BY JACKIE KEOGH
GARDAÃ have confirmed that the destruction of the beacon sculpture in Schull is being treated as an act of criminal damage.
Supt Brendan Fogarty confirmed that the gardaÃ in Schull drafted in additional manpower from Bantry because they were alerted that between 150 and 200 young people from Cork city were going to descend on Schull for Calves Week.
The Supt confirmed that four local gardaÃ, as well as six additional officers from Bantry, were on duty last Wednesday, Thursday and Friday night, in a bid to deal with the influx of young people from the city.
He told The Southern Star that the extra personnel proved to be a very good deterrent because despite the large gathering, the level of criminal activity was minimal.
Supt Fogarty said gardaÃ are conducting enquiries and interviews regarding the destruction of the beacon-shaped sculpture by local artist Carol James.
Sgt James O'Donovan said the gardaÃ were engaged in tackling underage drinking among the 150 to 200 youths who either camped or slept in their cars on Wednesday and Thursday night.
âWe came across underage drinking and dealt with it by seizing the drink from them,' said the sergeant, who indicated that these youths will be dealt with under the Juvenile Diversion Programme.
Although some local people are shocked and upset by the damage to the art work, and the level of rubbish that was strewn around the village, the sergeant said: âWe are very satisfied with the way we policed the situation.' And he said the Council and clean-up crew restored order to the streets early the following morning.
Supt Fogarty confirmed that there were a few arrests for Public Order offences, but he said they have already been dealt with.
Meanwhile, artist Carol James, told The Southern Star: âI am sad about the destruction of the beacon because a huge amount of work went into it over the last three or four years.
âSchull Tidy Towns had asked me to do something for Schull to commemorate the fishing industry, its coastline and its wildlife.'
The work of art â which mirrors the Long Island Beacon that can be seen in the distance â was called Reflections of Schull.
Carol said: âI'm gutted that someone would want to destroy a work of art that was meant to celebrate the village and its people. Lots of people have been approaching me in tears and I feel sad for them.'Â
It is not the first time that a large group of youths have descended on the village, Crookhaven or Barleycove.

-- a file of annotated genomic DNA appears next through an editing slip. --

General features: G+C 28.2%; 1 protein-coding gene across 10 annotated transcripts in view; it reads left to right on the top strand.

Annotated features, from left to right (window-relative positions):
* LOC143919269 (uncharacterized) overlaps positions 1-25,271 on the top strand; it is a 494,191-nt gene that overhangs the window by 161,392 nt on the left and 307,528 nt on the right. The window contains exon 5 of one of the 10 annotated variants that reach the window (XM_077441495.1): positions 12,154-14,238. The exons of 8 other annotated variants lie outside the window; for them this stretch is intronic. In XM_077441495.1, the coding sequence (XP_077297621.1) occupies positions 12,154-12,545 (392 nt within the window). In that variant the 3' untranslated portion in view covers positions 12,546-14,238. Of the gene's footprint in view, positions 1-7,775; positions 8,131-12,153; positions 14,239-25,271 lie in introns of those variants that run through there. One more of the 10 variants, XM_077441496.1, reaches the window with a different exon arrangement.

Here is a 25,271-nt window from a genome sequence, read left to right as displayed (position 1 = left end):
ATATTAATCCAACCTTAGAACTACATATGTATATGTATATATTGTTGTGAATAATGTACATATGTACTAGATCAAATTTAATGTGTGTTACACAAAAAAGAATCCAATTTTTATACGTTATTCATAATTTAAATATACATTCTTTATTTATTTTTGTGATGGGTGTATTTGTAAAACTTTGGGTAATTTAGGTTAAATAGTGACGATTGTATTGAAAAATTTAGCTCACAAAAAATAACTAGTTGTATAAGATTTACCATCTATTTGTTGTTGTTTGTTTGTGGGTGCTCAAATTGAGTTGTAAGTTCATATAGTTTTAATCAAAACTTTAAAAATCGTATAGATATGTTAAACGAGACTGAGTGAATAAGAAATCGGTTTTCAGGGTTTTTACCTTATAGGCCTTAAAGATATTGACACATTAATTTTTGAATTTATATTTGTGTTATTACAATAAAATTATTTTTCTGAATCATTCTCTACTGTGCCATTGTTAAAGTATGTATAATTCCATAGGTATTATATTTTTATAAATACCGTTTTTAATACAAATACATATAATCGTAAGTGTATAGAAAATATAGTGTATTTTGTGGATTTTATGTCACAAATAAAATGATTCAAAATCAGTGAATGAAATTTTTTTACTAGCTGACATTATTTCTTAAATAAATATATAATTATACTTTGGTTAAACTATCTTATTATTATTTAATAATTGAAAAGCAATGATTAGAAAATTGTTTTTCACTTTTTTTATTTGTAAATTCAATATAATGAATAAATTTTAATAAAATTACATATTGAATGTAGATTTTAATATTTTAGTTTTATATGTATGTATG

In August 2015, the people of Crookhaven were shocked by the behaviour of more than 200 teenagers who âinvaded' their village. And in 2016, Barleycove was left strewn with rubbish after a similar invasion.
One local woman questioned the fact that Schull has become party central for young people.
She told The Southern Star: âUnderage drinking here in Schull is out of control. It has gone beyond a joke. But it is not all down to the guards â the parents should have more control. Why would any 15-year-old be out at 2am or 3am in the morning?'
The local said the youths do not cause a disturbance on the streets. She said it all happens down at the foreshore, a place that has been given the nickname âClub de Pier-o'.
âThis has been going on for years, but it has gone out of control over the last three years. Young people just land down here and think they can do what they like.'
The chairperson of the Schull and District Community Council, Paul Phillips, said: âThis is not caused by the people who live in Schull. On the whole, local teenagers don't smash bottles, they don't vandalise things, they are not bad.Â
âThis is being caused by people that are coming in from outside Schull. A lot of them come down from Cork. It is sad to say that some of them come from well-to-do families from Cork and Dublin. They are getting drunk and trashing the place with broken bottles.'
The chairperson confirmed that âadditional CCTV cameras will be added to cover spots we now realise are not covered'. And another suggestion is to ask the Council to introduce bye-laws to prevent people drinking along the foreshore. âThe best thing that could happen is that the parents of these kids could have a word with them and remind them to respect this area, like they'd respect their own homes.' he added.